The diseases and disorders that we fear most are those that are extremely painful and those that affect our minds. Now pain is something that we have in common with animals, so let’s ignore those for the moment. What is it about diseases that affect our minds that we find so terrifying? After all, many insane people and Alzheimer’s patients appear to be quite happy. And some madmen have very interesting, entertaining, and pleasant personalities.

Clearly what we fear is the loss of our reason – our ability to make sense of, or understand, the world by means of abstract concepts. When anyone loses this ability, for example by going mad or becoming a victim of Alzheimer’s, we feel that they have in a real sense lost their humanity: they are no longer rational beings. The case of Alzheimer’s victims is particularly poignant because the loss is gradual, which means that the victims are aware to some extent (especially in the early stages) of what is happening to them.

Even a partial disappearance of this gift is felt as an inestimable loss. If someone suffers an accident that changes his personality we may find this sad, but not always: the new personality may be an improvement over the old one. But if the accident reduces him from being a highly intelligent person to a moron it is always considered a tragedy. And any parent will grieve to learn that his or her child is an imbecile, or even that it has Down’s syndrome. The last point is especially telling, because Down’s children tend to be very loving, trusting, and well-behaved, and they seem to be quite happy so long as they are cared for reasonably well. It is true that they also tend to have physical problems, but this is not the main source of the parents’ grief: it is that they are very likely to have serious intellectual deficiencies.

In fact, even our fear of extremely painful diseases is based to some extent on the fact that excessive pain can impair or even destroy our ability to reason. It is quite common for people with less intense (but sometimes quite serious) pain to refuse to take painkillers because they tend to fog the mind. They would rather be able to think clearly than be free of pain.

Although we have no experience of rational beings other than humans, it seems very likely that any rational being would have pretty much the same attitude toward losing his reason. It seems inconceivable that anyone who has experienced what it is to be a rational being will be indifferent to losing this precious gift. It is also pretty much universally believed that, if a being who does not have this gift were to receive it, he would be extremely grateful for it and would not willingly return to his original condition. This is illustrated wonderfully in the movies Awakenings and Charly. It is also captured in the old saying that it is better to be Socrates dissatisfied than a pig satisfied. We feel confident that even the pig would agree if it were capable of understanding the difference between itself and Socrates.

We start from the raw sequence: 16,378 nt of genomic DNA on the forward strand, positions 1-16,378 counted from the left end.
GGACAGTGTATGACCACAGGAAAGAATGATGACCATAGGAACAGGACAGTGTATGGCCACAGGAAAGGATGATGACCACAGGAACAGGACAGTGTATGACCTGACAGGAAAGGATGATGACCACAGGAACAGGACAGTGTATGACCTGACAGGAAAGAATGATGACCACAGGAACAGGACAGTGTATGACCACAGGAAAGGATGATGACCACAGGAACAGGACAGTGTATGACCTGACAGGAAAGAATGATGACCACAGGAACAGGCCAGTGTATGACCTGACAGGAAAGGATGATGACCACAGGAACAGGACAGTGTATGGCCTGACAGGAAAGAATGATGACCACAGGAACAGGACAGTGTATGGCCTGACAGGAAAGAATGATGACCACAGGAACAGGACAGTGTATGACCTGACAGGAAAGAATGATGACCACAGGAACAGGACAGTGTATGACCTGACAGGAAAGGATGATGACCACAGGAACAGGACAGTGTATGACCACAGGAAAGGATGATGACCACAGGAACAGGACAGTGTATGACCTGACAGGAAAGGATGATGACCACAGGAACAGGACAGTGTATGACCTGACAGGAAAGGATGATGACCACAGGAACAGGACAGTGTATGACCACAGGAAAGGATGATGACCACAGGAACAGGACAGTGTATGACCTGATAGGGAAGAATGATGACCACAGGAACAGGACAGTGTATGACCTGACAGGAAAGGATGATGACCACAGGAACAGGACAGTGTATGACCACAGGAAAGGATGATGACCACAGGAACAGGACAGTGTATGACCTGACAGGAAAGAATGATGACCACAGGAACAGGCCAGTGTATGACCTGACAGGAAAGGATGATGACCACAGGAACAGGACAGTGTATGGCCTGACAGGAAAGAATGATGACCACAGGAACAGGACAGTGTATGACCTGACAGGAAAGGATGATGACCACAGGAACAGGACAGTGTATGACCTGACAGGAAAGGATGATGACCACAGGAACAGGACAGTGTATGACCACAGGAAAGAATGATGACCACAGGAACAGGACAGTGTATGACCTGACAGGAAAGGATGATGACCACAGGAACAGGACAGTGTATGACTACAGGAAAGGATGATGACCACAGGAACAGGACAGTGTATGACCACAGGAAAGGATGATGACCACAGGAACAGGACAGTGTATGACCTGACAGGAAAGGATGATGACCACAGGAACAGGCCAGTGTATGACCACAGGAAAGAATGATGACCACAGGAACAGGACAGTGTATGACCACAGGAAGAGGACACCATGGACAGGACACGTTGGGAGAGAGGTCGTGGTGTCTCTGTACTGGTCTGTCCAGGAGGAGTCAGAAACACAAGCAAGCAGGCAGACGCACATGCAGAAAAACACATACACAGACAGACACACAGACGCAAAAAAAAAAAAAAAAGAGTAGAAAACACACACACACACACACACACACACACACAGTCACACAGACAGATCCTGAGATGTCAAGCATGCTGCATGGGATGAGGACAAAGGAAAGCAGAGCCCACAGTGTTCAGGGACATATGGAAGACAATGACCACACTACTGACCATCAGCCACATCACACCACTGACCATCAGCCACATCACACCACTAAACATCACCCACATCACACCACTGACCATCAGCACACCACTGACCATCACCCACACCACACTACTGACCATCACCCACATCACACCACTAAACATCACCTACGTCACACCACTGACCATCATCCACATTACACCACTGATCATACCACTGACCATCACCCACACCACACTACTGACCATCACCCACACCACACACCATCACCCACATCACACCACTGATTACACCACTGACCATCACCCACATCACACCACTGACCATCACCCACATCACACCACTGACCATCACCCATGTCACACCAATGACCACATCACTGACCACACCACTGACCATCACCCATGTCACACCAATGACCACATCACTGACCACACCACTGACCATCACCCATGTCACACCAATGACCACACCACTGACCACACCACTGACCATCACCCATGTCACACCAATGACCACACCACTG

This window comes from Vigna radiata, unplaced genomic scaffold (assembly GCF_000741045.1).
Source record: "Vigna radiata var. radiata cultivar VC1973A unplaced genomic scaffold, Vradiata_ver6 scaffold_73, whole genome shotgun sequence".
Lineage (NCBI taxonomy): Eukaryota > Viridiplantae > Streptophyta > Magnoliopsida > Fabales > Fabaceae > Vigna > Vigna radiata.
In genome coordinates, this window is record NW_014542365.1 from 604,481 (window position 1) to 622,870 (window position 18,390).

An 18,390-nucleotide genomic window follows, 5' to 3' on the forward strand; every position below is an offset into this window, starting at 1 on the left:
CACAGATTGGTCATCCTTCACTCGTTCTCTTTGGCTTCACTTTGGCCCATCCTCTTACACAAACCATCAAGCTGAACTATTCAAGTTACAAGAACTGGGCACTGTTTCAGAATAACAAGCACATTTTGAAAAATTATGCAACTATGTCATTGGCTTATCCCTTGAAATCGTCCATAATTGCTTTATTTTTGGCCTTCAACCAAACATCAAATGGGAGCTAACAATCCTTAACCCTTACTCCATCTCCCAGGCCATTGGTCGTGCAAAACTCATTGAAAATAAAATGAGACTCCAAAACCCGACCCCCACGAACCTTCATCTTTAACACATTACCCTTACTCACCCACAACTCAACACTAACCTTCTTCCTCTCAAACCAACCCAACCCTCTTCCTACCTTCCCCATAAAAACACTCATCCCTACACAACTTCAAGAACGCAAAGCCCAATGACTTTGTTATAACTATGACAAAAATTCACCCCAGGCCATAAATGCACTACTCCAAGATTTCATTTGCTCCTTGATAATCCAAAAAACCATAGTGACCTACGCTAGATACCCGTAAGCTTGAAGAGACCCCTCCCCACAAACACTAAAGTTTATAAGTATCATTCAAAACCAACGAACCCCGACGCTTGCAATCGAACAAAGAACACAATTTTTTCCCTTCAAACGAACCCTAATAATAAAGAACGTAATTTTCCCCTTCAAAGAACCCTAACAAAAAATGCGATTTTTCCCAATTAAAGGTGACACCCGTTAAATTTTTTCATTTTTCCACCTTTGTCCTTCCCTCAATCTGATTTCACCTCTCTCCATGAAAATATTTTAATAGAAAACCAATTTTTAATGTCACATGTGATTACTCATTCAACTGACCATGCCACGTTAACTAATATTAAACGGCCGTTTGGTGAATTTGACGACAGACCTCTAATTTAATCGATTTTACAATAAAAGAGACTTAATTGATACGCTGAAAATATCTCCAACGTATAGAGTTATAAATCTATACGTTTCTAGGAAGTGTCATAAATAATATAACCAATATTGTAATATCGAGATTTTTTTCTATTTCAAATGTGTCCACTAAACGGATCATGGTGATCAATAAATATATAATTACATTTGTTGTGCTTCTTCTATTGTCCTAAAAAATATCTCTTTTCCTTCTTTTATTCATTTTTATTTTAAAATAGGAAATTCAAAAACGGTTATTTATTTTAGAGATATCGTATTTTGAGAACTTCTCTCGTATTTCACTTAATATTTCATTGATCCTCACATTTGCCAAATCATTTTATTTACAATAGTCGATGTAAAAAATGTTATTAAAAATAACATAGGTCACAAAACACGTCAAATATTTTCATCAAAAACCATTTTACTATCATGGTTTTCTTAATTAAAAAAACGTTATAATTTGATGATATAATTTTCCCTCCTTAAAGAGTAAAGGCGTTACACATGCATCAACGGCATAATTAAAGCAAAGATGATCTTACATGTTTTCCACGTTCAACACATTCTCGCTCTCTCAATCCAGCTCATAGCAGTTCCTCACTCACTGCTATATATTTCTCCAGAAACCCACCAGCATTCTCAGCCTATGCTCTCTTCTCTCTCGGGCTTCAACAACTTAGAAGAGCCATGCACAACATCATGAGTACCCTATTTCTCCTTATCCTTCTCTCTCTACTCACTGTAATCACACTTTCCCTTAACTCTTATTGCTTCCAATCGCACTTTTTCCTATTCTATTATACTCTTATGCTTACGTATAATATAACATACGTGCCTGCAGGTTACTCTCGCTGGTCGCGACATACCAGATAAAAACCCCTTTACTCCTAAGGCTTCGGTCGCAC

So although it might be said that the value we place on rationality cannot be demonstrated to be “correct” by pure logic, it is a value that appears to be inherent in the very nature of a rational being. Thus the distinction between beings who are capable of reason and those who are not, far from being “arbitrary”, is based on the most fundamental nature of things. If this distinction is not justified, no distinction is justified.

The Secular Case for Life-Equality Under the Law

In my previous post I presented arguments from bd-from-kg that showed that the moral justification the pro-choice contributors offered were flawed. As the discussion progressed the pro-choice posters would continue to throw up different criteria. It was obvious that they weren't starting with morally relevant principles and proceeding to find out where they lead. They were designing a criteria to allow the killing of fetuses while protecting the lives of humans that are further developed. One poster claimed that really not all life is equally worthy of protection. There is a difference between a 90 year old man and a 28 year old father. Here is how bd responded.